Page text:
Anime Streaming Platform Wars

Netflix is “…altering the Japanese and production industries through the sheer scale of its investments, creating more demand and pushing anime beyond the aesthetic limits of Japanese broadcast law.”

Over at All the Anime, I review a handy introduction to the digital corporate skulduggeries of the recent anime world.

The Wastes of Yin

Out today to the Wastes of Yin, where can be found the ruins of the Shang dynasty, now contained within the Yinxu Museum Complex that includes a replica of the two-storey Shang palace, the grave of Lady Fuhao, and red gates painted with the ancient hieroglyphs that can be found on the oracle bones.

I am climbing down a stepladder into a pit containing six chariots, each accompanied by the bones of the horses and a human sacrificial victim. The chariots themselves are mere ghosts, the wood long since having rotted away, carved out of the mud by archaeologists shaving away the light-coloured mud from the darker mud that once was wood, in order to create the shapes of where they once were. The chariots were buried three thousand years ago, so there is not a whole lot left of them.

Wu Hsiaoyun wrote her D.Phil at Oxford about the history of chariots, and it’s fair to say that she is the leading world authority on the subject, and I am only in the room to make this a conversation rather than a lecture.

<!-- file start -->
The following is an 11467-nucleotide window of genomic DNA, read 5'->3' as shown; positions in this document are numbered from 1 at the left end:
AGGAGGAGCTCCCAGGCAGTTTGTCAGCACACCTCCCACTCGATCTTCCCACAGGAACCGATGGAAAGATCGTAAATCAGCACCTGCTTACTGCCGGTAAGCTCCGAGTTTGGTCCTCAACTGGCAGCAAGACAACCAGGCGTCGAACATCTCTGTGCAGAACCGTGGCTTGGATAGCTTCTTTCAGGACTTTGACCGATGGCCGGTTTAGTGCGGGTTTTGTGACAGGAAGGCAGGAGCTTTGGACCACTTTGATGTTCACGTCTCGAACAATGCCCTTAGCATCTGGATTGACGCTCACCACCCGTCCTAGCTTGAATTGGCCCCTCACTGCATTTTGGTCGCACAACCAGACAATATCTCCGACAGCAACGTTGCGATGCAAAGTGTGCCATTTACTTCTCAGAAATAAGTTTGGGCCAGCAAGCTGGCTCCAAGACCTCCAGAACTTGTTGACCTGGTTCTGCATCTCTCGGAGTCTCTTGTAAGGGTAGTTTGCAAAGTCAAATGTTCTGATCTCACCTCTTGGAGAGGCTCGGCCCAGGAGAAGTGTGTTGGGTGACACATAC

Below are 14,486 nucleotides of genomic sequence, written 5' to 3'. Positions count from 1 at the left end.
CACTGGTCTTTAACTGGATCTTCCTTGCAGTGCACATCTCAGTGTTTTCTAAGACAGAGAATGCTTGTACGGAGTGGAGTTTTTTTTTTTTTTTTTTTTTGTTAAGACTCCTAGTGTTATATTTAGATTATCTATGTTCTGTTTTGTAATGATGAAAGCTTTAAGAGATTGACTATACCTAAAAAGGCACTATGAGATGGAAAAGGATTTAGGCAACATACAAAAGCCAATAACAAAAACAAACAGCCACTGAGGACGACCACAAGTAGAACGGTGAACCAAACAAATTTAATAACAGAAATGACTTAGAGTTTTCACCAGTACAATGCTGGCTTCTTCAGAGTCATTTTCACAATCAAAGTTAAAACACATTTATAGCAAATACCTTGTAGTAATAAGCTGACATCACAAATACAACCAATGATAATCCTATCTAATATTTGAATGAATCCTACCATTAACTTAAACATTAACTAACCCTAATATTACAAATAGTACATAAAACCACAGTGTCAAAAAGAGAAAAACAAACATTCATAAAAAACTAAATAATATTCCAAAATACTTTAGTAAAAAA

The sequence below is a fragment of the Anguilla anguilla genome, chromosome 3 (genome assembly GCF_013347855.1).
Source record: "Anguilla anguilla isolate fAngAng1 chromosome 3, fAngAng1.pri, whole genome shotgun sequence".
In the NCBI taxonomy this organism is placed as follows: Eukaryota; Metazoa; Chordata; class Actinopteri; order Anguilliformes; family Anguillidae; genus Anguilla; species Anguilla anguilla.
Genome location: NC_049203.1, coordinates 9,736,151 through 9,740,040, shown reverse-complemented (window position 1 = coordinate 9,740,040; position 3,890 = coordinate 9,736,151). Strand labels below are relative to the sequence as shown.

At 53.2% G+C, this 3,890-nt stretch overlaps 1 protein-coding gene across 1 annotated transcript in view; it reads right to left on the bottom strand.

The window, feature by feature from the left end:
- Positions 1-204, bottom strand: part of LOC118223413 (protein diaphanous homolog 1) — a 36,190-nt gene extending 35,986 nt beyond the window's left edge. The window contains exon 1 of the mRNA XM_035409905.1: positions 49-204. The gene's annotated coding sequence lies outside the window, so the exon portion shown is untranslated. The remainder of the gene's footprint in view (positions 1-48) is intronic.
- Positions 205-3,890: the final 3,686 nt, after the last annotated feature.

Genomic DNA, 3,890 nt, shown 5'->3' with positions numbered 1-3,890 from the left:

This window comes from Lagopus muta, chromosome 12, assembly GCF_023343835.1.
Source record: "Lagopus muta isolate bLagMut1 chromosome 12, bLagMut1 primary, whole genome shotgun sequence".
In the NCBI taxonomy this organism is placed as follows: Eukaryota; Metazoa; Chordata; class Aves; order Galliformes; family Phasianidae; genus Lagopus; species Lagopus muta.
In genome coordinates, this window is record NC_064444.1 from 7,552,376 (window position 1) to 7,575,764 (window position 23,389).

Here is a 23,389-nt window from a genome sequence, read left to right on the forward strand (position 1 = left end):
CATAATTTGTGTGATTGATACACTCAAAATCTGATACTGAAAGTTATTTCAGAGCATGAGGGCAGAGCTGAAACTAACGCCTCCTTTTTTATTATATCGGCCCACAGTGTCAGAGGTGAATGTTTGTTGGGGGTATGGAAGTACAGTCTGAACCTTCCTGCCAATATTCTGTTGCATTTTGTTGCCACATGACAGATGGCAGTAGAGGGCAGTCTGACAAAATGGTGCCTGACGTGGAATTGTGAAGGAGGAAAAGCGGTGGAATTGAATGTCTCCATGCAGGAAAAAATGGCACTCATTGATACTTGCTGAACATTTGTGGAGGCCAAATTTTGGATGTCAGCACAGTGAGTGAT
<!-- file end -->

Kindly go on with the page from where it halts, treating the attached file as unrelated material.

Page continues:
It is a long and tiring day, repeatedly walking around the chariot enclosure, discussing the wheels, the spokes, the cockpits, the horses (which are really Mongolian ponies), the disposition of the sacrificial victims, and the likely changes in chariot appearances between the late Shang and the Eastern Zhou, a period spanning five hundred years. We have to do it in a wide shot, in a close-up, in a two-shot, in a medium shot, from above, and then with the jib – a long counter-weighted crane that can sweep in above the exhibits. Then we have to do it all again with the Osmo, a little camera on the end of a prehensile, bouncy arm to create a sort of mini-Steadicam. Then the director has to do pick-ups of us pointing at the chariot, the horses… etc. By the end, we are talking about anything except chariots, and I am pretending to be buying a sporty model to impress girls, while Hsiaoyun is pretending to be a car dealer flogging me the latest BMW with human sacrifice. At this point, the audio doesn’t matter as we are only acting with our fingers.

We finish up by walking past the ceremonial gate, which is decorated with a snake-like image that is the jade dragon ring of Lady Fuhao, the leader of king Wuding’s armies.

Late in the day, I hear squeals of delight from over by the calligraphy kiosk, and see Hsiaoyun talking to a little old lady with a horsey accent. She is Dame Jessica Rawson, professor at Oxford and Hsiaoyun’s former doctoral supervisor, in town entirely coincidentally to talk about bronzeware.

“She was very tough,” says Hsiaoyun. “Sometimes she would draw a line through an entire page and write RUBBISH in big capital letters.” But as a result, Hsiaoyun’s PhD thesis (which I had devoured the night before in preparation) is beautifully readable and cogent.

“She was my favourite pupil,” says Jessica. “Because she did bronzes, like me. Well, good luck with your… television programme.” She says it like she has just discovered we are anime fans or something.